The written record we have makes it clear. Our life experiences confirm it in every instance. We are swept from God’s way at any given point from one of two streams of thinking. We either are bewitched into idolatry by our desires or we are escorted into legalism by our pride.
I realize sins themselves can be categorized into sins of the flesh or of the spirit, but I refer to where these sins come from. Whether idolatry or legalism, sins of the flesh and of the spirit easily emerge. Before this discussion becomes academic exercise for Christian readers, I, too, want to add that the subject is not any more geared to unbelievers than it is to believers. In that the flesh remains, idolatry and legalism find fertile ground to thrive in any of us. (Since I have swan in the putrid waters of idolatry and of legalism, as well as committed a wide variety of sins of the flesh and of the spirit, I find myself unusually qualified to speak).
If you think about it, you find the story of the Old Testament as it traces Israel from its infancy to the threshold of its Messiah tells this very thing. For centuries Israel fell into idolatry at every turn. Whether she ran after the false gods of Canaan, or wanted a king over the King of Kings, she was never far from idolatry till she watched herself ruined and carried away into the Babylonian Captivity.
After she endured that painful captivity she shook off idolatry once and for all, but replaced it with a more subtle type of sin—legalism. The key difference in the two is that when you fall into idolatry you tend to know it. You and the Lord are not on good terms and it is as obvious to you as anyone. On the other hand, when you are drowning in legalism, you are usually the last to know it. You and the Lord are still not on good terms, but you are convinced He sits on the throne giving you regular rounds of applause.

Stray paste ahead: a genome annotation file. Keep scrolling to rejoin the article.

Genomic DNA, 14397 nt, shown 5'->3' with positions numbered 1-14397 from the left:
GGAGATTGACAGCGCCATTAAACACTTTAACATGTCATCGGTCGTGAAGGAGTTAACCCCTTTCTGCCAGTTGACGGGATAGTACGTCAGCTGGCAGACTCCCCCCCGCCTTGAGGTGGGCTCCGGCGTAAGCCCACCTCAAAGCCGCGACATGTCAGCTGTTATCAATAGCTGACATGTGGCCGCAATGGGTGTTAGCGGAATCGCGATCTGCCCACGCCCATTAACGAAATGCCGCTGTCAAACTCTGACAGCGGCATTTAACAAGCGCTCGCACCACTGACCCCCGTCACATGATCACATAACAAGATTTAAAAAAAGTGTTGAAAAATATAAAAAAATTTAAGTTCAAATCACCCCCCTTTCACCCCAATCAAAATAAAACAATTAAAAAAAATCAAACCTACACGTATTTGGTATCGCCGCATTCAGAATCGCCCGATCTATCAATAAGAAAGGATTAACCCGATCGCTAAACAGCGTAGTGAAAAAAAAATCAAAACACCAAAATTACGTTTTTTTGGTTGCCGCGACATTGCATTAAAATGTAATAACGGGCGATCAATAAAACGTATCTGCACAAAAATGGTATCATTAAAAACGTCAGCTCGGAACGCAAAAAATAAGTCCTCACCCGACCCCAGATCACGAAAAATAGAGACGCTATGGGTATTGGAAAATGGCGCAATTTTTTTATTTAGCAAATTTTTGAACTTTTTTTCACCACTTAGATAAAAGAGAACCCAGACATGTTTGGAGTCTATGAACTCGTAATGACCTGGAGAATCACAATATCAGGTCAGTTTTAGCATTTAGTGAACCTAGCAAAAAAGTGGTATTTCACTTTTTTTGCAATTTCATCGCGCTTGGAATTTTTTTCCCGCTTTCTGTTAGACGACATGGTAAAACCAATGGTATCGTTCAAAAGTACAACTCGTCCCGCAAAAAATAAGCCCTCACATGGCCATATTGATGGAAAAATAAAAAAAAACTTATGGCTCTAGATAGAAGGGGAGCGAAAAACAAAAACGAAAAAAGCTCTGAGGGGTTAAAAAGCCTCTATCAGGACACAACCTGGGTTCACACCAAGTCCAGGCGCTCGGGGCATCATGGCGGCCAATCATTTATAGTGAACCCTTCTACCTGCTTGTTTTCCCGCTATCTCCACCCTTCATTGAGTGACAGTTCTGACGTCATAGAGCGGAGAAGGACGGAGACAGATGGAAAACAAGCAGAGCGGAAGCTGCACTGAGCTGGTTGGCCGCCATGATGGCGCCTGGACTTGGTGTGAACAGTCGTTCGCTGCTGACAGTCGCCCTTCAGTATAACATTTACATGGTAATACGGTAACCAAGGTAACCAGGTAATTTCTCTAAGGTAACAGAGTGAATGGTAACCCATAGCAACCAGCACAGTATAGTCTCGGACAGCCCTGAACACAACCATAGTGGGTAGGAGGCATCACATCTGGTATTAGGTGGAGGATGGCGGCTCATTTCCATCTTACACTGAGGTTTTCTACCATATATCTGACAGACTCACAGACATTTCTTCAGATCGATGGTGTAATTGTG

To understand sin, you must begin with God. It is not only that sin is an affront to God, but that every sin is personally against Him. Every sin we commit is then connected to Him in the sense that it springs from what we think about Him. That thought horrifies me as much as anyone, but it is true.
In idolatry I want something other than Him. Any one of a thousand things will do; it just can’t be Him. I want to distance myself from Him, from His way cramping my style. Like the idol of stone, the quieter the better. I will be God for a while.
In legalism, I don’t necessarily want Him because I am so sure I already have Him. I get to thinking I have earned God and that blinds me in the ugliest ways. I make myself pleasing to Him and that builds up a reserve that covers an indiscretion here and there, even if that indiscretion is actually horrendous. In a way not so obvious, I will be God for a while.
I am sure the Pharisee of Jesus’ day was embarrassed by the idolatry of his fathers while he lived in his legalism. Well, it was embarrassing. Still, there were plenty of Pharisees in the crowd ready to stone the woman taken in adultery when Jesus stopped it.
The point is not that legalism is that much worse than idolatry. When Israel was in idolatry, however, she did bring reproach on His Name; and when she was in legalism, she nailed Him to a cross. Still, both are bad and I do no favors to attack one at the expense of the other.
That is, though, the heart of the problem. We are usually blind to one or the other. If I am in idolatry, I can spot the ugly pride inherent in legalism a mile away. If I am in legalism, I can find the reprobates all around me so easily. The issue becomes which road temptation will travel to get to me. As you can see, it will either be the road of idolatry or of legalism, and it will depend on what I think of the Lord at the time. Looking down one road or the other, temptation will sneak up on me from the other direction. I guess that explains how I have been blindsided so many times!